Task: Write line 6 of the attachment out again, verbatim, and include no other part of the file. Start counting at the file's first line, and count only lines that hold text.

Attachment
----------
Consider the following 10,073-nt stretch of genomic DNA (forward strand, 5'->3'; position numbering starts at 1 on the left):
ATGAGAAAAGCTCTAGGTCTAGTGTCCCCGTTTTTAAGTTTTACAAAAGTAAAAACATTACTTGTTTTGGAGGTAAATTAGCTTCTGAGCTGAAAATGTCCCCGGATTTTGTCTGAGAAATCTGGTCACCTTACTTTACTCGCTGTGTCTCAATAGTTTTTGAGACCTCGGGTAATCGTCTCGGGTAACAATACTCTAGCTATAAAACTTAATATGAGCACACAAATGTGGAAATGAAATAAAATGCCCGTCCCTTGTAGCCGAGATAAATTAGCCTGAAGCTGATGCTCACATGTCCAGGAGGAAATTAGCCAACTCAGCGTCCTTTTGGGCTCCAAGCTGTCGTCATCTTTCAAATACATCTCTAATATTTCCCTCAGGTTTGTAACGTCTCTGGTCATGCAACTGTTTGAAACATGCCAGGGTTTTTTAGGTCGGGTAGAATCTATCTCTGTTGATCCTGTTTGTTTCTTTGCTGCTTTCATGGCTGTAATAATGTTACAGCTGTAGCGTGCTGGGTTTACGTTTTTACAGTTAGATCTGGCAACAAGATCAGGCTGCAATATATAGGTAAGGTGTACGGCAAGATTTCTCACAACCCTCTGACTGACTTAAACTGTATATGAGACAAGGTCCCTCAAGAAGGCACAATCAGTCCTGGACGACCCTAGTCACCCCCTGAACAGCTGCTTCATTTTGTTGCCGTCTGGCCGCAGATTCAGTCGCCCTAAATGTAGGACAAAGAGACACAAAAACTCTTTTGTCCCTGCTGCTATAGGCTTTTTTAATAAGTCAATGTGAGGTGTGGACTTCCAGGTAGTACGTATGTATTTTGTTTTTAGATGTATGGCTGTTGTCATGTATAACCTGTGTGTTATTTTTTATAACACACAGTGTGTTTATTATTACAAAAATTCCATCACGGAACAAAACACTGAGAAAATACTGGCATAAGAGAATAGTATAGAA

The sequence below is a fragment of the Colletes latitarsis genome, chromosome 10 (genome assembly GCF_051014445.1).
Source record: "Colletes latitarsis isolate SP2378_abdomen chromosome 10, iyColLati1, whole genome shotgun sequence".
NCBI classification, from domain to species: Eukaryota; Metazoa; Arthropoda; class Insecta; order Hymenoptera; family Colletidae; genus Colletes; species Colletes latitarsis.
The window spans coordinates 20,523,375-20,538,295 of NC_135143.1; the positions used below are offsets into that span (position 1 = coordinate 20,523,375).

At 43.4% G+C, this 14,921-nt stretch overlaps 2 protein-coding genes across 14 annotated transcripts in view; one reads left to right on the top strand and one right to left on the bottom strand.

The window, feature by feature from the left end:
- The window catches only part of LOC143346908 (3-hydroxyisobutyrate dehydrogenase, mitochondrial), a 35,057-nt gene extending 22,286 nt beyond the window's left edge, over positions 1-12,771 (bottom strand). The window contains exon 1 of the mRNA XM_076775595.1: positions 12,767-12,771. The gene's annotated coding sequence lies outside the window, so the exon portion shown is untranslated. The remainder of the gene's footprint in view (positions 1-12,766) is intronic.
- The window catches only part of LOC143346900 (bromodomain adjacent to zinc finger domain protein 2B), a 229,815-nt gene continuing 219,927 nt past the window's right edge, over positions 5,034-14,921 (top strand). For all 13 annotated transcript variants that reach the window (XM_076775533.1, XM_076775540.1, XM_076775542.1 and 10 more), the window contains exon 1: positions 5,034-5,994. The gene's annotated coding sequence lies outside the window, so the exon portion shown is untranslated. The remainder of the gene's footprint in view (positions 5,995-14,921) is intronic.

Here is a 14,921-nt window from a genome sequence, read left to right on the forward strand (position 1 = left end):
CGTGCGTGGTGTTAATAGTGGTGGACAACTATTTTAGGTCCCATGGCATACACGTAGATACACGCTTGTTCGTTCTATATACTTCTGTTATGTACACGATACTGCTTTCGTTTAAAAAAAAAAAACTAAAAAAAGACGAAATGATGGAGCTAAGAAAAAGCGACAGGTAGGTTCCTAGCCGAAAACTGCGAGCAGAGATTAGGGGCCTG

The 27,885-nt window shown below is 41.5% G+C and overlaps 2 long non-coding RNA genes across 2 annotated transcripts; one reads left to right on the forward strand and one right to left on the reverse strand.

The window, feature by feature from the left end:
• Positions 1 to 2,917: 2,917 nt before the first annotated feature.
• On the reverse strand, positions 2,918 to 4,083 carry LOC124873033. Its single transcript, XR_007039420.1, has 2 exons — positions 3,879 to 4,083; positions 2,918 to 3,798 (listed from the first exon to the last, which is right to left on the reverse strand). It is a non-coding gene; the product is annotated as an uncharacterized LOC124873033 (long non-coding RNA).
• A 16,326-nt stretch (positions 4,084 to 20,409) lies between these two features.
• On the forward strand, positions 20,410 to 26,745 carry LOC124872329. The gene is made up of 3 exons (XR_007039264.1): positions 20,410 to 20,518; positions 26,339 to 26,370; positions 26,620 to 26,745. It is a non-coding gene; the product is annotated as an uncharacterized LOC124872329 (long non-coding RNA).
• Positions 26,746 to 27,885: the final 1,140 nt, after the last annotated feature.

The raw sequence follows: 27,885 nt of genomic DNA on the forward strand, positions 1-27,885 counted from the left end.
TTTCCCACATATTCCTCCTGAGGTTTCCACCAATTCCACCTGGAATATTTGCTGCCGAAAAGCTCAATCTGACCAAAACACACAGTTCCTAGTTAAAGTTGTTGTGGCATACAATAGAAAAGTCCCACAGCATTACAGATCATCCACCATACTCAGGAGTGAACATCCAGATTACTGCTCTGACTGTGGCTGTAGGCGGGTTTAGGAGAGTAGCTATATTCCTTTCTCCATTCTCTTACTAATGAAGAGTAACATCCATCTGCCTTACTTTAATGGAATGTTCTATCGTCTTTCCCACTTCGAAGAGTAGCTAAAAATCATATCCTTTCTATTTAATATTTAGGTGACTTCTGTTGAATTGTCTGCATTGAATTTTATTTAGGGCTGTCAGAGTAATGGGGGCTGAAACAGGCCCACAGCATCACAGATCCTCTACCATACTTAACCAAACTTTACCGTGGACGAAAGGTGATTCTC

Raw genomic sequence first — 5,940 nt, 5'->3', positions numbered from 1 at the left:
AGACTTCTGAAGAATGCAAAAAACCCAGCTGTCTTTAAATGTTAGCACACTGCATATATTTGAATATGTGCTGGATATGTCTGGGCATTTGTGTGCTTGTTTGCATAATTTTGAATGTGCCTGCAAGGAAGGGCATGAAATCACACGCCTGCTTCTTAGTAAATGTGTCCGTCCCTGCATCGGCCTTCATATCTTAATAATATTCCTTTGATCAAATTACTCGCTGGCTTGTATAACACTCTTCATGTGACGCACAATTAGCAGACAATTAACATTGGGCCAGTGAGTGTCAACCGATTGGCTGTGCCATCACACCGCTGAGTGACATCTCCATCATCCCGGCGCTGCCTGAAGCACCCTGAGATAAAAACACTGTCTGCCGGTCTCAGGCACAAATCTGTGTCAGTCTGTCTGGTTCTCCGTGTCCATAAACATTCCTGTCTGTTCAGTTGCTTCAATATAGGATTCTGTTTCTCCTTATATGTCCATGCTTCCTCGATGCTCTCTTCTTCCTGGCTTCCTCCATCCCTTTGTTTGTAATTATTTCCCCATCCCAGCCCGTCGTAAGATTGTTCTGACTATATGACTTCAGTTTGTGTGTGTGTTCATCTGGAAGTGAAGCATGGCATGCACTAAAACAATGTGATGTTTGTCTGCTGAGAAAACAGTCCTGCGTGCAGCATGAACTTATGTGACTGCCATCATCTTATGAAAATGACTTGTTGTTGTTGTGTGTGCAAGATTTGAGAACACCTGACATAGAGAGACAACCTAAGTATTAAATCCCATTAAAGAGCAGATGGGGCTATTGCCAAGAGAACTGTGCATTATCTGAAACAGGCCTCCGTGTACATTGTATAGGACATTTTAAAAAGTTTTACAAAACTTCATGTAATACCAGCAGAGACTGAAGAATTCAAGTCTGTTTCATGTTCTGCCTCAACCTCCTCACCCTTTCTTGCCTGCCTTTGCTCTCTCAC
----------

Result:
The window spans coordinates 20,523,375-20,538,295 of NC_135143.1; the positions used below are offsets into that span (position 1 = coordinate 20,523,375).